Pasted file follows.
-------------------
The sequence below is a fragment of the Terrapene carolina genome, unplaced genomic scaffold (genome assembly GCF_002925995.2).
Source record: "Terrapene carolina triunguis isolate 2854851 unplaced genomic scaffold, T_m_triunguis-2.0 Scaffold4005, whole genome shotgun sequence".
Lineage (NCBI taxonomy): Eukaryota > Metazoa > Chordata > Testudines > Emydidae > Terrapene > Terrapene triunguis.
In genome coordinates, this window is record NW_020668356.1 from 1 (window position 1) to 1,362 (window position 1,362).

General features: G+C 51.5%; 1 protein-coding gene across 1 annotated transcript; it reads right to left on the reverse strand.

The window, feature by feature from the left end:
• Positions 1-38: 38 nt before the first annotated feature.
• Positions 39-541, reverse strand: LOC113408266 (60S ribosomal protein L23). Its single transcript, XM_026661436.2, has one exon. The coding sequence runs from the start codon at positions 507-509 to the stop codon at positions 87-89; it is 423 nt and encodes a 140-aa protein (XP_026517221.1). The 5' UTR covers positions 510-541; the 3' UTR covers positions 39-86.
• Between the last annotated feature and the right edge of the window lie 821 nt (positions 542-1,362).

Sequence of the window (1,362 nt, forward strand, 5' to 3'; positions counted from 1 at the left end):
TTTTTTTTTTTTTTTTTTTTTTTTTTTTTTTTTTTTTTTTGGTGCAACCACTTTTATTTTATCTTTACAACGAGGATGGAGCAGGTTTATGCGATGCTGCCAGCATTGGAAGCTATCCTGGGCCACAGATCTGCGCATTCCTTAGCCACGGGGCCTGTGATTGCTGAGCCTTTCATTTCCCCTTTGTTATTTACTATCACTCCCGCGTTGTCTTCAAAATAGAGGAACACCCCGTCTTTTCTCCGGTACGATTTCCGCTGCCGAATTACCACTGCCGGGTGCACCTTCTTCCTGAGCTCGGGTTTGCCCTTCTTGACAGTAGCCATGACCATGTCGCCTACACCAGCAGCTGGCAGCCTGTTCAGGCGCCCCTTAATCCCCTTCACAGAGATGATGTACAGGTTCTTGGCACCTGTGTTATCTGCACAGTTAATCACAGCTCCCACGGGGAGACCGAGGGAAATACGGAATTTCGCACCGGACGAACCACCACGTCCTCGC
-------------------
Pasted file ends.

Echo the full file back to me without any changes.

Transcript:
The sequence below is a fragment of the Terrapene carolina genome, unplaced genomic scaffold (genome assembly GCF_002925995.2).
Source record: "Terrapene carolina triunguis isolate 2854851 unplaced genomic scaffold, T_m_triunguis-2.0 Scaffold4005, whole genome shotgun sequence".
Lineage (NCBI taxonomy): Eukaryota > Metazoa > Chordata > Testudines > Emydidae > Terrapene > Terrapene triunguis.
In genome coordinates, this window is record NW_020668356.1 from 1 (window position 1) to 1,362 (window position 1,362).

General features: G+C 51.5%; 1 protein-coding gene across 1 annotated transcript; it reads right to left on the reverse strand.

The window, feature by feature from the left end:
• Positions 1-38: 38 nt before the first annotated feature.
• Positions 39-541, reverse strand: LOC113408266 (60S ribosomal protein L23). Its single transcript, XM_026661436.2, has one exon. The coding sequence runs from the start codon at positions 507-509 to the stop codon at positions 87-89; it is 423 nt and encodes a 140-aa protein (XP_026517221.1). The 5' UTR covers positions 510-541; the 3' UTR covers positions 39-86.
• Between the last annotated feature and the right edge of the window lie 821 nt (positions 542-1,362).

Sequence of the window (1,362 nt, forward strand, 5' to 3'; positions counted from 1 at the left end):
TTTTTTTTTTTTTTTTTTTTTTTTTTTTTTTTTTTTTTTTGGTGCAACCACTTTTATTTTATCTTTACAACGAGGATGGAGCAGGTTTATGCGATGCTGCCAGCATTGGAAGCTATCCTGGGCCACAGATCTGCGCATTCCTTAGCCACGGGGCCTGTGATTGCTGAGCCTTTCATTTCCCCTTTGTTATTTACTATCACTCCCGCGTTGTCTTCAAAATAGAGGAACACCCCGTCTTTTCTCCGGTACGATTTCCGCTGCCGAATTACCACTGCCGGGTGCACCTTCTTCCTGAGCTCGGGTTTGCCCTTCTTGACAGTAGCCATGACCATGTCGCCTACACCAGCAGCTGGCAGCCTGTTCAGGCGCCCCTTAATCCCCTTCACAGAGATGATGTACAGGTTCTTGGCACCTGTGTTATCTGCACAGTTAATCACAGCTCCCACGGGGAGACCGAGGGAAATACGGAATTTCGCACCGGACGAACCACCACGTCCTCGC